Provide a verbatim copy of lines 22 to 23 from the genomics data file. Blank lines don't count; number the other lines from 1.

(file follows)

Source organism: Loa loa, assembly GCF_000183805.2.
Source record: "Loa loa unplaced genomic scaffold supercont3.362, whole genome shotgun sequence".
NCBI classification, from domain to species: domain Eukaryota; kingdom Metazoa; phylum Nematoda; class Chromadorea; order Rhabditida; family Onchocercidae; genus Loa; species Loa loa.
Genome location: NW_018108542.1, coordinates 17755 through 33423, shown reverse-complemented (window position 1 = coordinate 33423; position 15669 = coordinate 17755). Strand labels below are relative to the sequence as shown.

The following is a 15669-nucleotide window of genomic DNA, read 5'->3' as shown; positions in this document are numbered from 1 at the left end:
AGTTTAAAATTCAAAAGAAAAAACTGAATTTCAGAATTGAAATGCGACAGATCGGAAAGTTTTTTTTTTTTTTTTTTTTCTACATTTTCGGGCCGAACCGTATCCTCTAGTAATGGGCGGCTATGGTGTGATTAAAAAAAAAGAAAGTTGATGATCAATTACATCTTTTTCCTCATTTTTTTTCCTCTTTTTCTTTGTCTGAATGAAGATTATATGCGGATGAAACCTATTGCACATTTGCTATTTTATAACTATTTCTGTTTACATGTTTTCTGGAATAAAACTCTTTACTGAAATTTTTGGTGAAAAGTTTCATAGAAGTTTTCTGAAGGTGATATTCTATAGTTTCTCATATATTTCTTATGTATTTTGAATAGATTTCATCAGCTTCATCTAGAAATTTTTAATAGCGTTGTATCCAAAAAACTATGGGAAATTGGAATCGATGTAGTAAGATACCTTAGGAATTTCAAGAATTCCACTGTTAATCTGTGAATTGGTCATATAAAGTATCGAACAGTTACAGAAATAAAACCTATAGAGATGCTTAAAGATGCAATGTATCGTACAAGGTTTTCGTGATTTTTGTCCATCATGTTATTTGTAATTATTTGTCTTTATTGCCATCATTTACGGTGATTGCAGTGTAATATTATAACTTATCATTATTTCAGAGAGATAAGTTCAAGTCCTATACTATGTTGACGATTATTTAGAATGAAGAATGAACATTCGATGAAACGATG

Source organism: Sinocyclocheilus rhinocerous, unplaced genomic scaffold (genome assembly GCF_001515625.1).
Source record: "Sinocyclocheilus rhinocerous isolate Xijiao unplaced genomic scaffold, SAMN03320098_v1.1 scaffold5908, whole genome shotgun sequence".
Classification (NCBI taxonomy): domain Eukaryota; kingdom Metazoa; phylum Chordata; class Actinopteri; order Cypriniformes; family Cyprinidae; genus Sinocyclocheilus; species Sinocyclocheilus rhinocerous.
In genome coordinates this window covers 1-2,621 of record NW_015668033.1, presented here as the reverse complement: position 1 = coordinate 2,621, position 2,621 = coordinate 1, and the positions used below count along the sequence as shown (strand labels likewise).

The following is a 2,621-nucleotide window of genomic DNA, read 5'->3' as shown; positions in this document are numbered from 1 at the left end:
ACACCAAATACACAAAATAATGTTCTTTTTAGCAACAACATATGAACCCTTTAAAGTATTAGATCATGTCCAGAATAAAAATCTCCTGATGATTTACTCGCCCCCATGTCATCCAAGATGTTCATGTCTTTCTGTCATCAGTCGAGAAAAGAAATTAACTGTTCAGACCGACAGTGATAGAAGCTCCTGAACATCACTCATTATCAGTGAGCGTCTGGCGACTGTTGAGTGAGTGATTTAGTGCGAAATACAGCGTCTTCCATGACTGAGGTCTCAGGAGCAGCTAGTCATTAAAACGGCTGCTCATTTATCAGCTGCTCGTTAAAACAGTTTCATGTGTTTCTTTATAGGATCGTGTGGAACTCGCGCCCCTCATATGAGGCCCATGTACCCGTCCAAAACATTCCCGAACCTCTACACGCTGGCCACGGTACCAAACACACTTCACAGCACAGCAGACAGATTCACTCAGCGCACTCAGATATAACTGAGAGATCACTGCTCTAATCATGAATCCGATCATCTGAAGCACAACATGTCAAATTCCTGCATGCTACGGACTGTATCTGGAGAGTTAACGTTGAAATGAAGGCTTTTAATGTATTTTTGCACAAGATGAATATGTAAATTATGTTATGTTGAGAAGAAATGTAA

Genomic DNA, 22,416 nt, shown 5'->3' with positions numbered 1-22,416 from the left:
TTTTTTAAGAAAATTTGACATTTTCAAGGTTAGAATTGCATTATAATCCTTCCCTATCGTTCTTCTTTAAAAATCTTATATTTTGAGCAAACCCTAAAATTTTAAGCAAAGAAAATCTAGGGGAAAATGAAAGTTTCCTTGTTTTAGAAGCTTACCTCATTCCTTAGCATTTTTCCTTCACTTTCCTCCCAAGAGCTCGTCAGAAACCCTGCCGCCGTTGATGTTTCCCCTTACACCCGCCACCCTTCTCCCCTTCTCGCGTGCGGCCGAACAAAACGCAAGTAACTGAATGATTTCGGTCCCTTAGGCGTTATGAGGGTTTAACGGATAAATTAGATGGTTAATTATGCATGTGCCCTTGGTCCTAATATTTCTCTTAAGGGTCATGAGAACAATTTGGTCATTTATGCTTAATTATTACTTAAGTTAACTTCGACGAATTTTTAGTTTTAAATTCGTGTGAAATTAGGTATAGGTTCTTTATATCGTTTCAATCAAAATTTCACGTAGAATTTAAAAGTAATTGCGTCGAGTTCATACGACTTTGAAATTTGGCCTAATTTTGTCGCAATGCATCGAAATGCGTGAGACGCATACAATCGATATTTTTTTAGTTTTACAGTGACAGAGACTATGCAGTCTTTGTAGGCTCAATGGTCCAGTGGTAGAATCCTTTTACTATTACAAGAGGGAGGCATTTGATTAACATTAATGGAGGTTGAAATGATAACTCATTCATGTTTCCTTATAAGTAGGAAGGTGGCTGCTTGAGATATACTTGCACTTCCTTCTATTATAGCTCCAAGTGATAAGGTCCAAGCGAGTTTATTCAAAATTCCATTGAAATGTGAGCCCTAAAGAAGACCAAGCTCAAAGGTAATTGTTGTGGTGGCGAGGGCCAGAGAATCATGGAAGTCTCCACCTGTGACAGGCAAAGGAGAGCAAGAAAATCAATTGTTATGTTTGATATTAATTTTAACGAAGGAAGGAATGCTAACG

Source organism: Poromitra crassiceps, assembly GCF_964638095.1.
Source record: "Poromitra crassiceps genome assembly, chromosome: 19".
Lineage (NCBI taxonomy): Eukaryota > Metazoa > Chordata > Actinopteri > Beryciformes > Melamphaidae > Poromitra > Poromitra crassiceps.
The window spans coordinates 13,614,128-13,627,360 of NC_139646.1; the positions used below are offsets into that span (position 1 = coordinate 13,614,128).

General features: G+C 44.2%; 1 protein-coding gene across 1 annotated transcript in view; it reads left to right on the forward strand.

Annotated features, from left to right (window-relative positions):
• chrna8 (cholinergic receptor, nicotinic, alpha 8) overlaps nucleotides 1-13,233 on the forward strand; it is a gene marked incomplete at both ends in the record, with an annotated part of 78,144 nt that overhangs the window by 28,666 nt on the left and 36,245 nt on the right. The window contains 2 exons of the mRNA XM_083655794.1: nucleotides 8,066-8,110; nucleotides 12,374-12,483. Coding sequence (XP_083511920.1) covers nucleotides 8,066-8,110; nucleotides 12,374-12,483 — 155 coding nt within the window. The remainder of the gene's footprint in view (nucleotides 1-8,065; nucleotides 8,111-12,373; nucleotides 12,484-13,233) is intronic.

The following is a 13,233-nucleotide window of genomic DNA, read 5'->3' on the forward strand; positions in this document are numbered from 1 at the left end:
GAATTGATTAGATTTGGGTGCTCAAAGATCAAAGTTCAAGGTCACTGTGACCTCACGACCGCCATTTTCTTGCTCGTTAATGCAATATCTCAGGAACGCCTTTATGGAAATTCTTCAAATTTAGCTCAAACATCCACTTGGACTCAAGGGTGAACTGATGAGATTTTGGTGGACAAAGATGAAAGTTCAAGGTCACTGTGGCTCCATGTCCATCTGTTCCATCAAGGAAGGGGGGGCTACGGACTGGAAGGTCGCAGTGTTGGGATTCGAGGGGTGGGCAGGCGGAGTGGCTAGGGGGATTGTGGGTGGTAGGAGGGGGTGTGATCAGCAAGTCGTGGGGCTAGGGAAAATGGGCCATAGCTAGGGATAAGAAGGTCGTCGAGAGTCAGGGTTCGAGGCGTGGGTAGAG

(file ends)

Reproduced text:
The following is a 13,233-nucleotide window of genomic DNA, read 5'->3' on the forward strand; positions in this document are numbered from 1 at the left end:
GAATTGATTAGATTTGGGTGCTCAAAGATCAAAGTTCAAGGTCACTGTGACCTCACGACCGCCATTTTCTTGCTCGTTAATGCAATATCTCAGGAACGCCTTTATGGAAATTCTTCAAATTTAGCTCAAACATCCACTTGGACTCAAGGGTGAACTGATGAGATTTTGGTGGACAAAGATGAAAGTTCAAGGTCACTGTGGCTCCATGTCCATCTGTTCCATCAAGGAAGGGGGGGCTACGGACTGGAAGGTCGCAGTGTTGGGATTCGAGGGGTGGGCAGGCGGAGTGGCTAGGGGGATTGTGGGTGGTAGGAGGGGGTGTGATCAGCAAGTCGTGGGGCTAGGGAAAATGGGCCATAGCTAGGGATAAGAAGGTCGTCGAGAGTCAGGGTTCGAGGCGTGGGTAGAG